Emergency Department

Operates 24 hours a day, seven days a week providing care for the acutely ill and injured.

It is located on Scenic Drive, Nowra, beside the main hospital entrance. There is a drop off area outside the Department.

Afterhours access to the Department can be gained by using the intercom.

The Emergency Department is not designed to provide ongoing care, and may therefore transfer patients to the appropriate ward for admission, or in some cases to another hospital for specialist care.

The Emergency Department reviews its activities regularly as a part of Illawarra and Shoalhaven Local Health District’s commitment to providing quality care and in keeping with recognised healthcare standards, practices and ethics.

Is it an Emergency?

It is common for people faced with an injury or illness to wonder if their condition really is an emergency or not.

An emergency can be described as an acute or serious illness or injury that may lead to severe complications if not treated quickly.

Patients requiring urgent attention will always be seen first.

Treatment in the Emergency Department is based on clinical need, and not when you arrive, your financial situation, or whether you have health insurance.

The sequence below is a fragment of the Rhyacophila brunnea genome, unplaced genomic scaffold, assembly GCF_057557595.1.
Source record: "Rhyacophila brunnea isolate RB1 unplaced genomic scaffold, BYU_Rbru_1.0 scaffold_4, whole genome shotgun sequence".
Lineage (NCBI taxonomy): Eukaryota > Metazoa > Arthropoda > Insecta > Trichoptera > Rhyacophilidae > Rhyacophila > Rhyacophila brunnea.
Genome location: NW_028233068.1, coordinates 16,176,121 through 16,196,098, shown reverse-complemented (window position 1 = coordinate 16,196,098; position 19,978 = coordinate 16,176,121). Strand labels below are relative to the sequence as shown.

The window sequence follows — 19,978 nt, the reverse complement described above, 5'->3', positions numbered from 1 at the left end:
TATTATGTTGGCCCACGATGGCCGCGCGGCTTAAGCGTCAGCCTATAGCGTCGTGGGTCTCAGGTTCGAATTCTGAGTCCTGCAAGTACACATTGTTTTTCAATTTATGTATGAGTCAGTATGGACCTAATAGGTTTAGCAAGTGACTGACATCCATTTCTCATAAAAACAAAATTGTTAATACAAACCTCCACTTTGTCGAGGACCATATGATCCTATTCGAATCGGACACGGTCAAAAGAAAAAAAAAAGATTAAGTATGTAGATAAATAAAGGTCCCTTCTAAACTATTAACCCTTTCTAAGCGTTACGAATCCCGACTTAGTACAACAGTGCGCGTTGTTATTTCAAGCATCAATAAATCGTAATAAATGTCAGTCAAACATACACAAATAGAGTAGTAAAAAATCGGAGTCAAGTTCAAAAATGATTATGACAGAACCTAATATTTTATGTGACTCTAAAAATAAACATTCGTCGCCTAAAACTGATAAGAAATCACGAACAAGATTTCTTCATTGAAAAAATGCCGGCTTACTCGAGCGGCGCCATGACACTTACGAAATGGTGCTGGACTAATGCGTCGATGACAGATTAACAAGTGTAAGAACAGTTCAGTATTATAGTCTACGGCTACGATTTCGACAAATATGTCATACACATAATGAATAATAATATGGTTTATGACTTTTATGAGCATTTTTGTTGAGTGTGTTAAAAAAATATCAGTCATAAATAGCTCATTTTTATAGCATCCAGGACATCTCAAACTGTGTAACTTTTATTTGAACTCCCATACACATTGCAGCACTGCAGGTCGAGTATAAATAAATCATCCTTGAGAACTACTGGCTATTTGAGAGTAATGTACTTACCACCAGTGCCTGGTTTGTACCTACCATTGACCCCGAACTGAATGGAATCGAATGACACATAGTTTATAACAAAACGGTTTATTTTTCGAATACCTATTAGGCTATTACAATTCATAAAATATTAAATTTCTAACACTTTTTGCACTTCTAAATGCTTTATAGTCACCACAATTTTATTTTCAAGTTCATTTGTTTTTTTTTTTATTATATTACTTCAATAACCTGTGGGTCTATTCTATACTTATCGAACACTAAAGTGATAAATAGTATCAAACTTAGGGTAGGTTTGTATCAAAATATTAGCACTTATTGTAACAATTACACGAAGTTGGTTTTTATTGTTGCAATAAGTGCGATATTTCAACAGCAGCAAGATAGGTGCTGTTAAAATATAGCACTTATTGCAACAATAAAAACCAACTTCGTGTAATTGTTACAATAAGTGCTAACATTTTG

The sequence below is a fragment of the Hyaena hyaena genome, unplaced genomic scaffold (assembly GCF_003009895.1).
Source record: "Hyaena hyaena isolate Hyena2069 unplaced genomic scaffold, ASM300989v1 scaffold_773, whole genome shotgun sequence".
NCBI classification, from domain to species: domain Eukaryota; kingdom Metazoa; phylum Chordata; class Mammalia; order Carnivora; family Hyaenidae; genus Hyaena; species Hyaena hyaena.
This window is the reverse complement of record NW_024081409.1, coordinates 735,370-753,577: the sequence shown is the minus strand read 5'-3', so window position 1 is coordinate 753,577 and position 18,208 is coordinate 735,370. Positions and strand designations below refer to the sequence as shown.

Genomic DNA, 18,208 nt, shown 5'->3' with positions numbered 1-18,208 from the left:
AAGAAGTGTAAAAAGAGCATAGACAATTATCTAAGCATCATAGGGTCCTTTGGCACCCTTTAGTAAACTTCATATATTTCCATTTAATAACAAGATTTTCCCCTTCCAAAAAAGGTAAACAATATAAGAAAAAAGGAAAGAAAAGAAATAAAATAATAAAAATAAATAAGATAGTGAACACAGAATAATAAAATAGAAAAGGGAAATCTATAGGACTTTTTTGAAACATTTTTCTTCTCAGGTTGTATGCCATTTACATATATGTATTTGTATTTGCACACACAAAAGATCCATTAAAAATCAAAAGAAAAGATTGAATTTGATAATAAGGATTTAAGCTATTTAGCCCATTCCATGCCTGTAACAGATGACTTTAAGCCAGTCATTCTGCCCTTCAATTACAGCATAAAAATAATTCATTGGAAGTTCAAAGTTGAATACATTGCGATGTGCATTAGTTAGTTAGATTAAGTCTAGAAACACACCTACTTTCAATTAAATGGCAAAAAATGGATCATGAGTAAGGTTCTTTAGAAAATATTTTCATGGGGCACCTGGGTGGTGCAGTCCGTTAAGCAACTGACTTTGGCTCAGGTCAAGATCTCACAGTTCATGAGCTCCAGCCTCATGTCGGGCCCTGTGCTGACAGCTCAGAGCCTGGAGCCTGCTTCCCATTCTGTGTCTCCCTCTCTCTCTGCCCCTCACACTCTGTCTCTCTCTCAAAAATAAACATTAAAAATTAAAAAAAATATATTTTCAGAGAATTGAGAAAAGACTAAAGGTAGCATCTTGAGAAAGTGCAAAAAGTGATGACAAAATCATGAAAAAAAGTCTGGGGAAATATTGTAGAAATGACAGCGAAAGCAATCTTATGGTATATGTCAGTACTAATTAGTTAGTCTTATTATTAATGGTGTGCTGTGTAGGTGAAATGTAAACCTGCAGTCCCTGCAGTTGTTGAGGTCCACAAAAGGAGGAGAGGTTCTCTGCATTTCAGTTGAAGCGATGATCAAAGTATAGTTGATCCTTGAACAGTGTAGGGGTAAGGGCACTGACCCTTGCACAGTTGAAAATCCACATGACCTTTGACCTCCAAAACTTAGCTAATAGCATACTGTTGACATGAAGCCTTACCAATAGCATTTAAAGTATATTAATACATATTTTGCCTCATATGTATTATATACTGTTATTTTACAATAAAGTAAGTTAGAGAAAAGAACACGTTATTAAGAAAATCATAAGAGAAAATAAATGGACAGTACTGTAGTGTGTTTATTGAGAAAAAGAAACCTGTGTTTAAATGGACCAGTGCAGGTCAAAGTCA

What if it isn't an Emergency?

If your illness or injury is not urgent you may need to wait some time to see a Doctor.

Alternatively, you may seek treatment for non-urgent illness or injury through your General Practitioner (GP), or an afterhours GP service.

Non-emergency conditions are best treated by a General Practitioner because:

  • You usually won’t have to wait long to be seen
  • It frees up Emergency Departments to treat genuine emergency cases
  • General Practitioners who you visit regularly will become familiar with your medical history over time

GPs can:

  • Generally treat you for non-urgent illnesses and injuries more quickly than a hospital Emergency Department
  • Prescribe medications
  • Refer you to other health practitioners for x-rays and blood tests
  • Make referrals to specialists
  • Organise admission to hospital if required

Many General Practitioners work together in group practices or through medical centres which provide extended hours of service.

What should I bring?

  • A list of all your medications and doses. If you don't have time to make a list simply bring your medications with you
  • The name and phone number of your regular GP or medical centre
  • Your Medicare card (or passport, if you are not an Australian citizen)

What will happen when I'm brought into the Emergency Department?

Once inside the Emergency Department you will be cared for by nursing staff and Medical Officers. The Emergency Team includes a Nurse Practitioner, Advanced Clinical Nurses, Specialist Nurse Consultants in Aged Care and Mental Health, Registered Nurses, Enrolled Nurses and Medical Officers. Non clinical support is provided by Support Officers and Clerical Staff.

It is important to realise that you may experience further waiting time if you need to have an x-ray or other tests, or if a specialist needs to see you.